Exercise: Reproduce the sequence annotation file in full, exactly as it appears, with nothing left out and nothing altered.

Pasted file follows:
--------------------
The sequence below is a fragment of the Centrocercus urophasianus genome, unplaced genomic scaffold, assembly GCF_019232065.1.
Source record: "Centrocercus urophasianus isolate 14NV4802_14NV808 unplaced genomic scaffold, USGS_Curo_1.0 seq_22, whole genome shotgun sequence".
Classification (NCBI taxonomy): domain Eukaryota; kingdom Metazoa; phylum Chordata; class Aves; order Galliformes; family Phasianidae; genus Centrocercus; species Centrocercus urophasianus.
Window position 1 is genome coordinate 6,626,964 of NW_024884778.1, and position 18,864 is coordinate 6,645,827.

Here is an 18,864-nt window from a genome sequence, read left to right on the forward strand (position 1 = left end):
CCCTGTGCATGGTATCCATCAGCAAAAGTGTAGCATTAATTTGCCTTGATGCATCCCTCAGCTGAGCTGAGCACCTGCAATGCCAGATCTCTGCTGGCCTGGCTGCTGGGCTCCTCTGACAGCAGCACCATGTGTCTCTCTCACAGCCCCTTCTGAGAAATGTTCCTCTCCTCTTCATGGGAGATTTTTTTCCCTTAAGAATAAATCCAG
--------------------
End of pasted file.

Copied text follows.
The sequence below is a fragment of the Centrocercus urophasianus genome, unplaced genomic scaffold, assembly GCF_019232065.1.
Source record: "Centrocercus urophasianus isolate 14NV4802_14NV808 unplaced genomic scaffold, USGS_Curo_1.0 seq_22, whole genome shotgun sequence".
Classification (NCBI taxonomy): domain Eukaryota; kingdom Metazoa; phylum Chordata; class Aves; order Galliformes; family Phasianidae; genus Centrocercus; species Centrocercus urophasianus.
Window position 1 is genome coordinate 6,626,964 of NW_024884778.1, and position 18,864 is coordinate 6,645,827.

Here is an 18,864-nt window from a genome sequence, read left to right on the forward strand (position 1 = left end):
CCCTGTGCATGGTATCCATCAGCAAAAGTGTAGCATTAATTTGCCTTGATGCATCCCTCAGCTGAGCTGAGCACCTGCAATGCCAGATCTCTGCTGGCCTGGCTGCTGGGCTCCTCTGACAGCAGCACCATGTGTCTCTCTCACAGCCCCTTCTGAGAAATGTTCCTCTCCTCTTCATGGGAGATTTTTTTCCCTTAAGAATAAATCCAG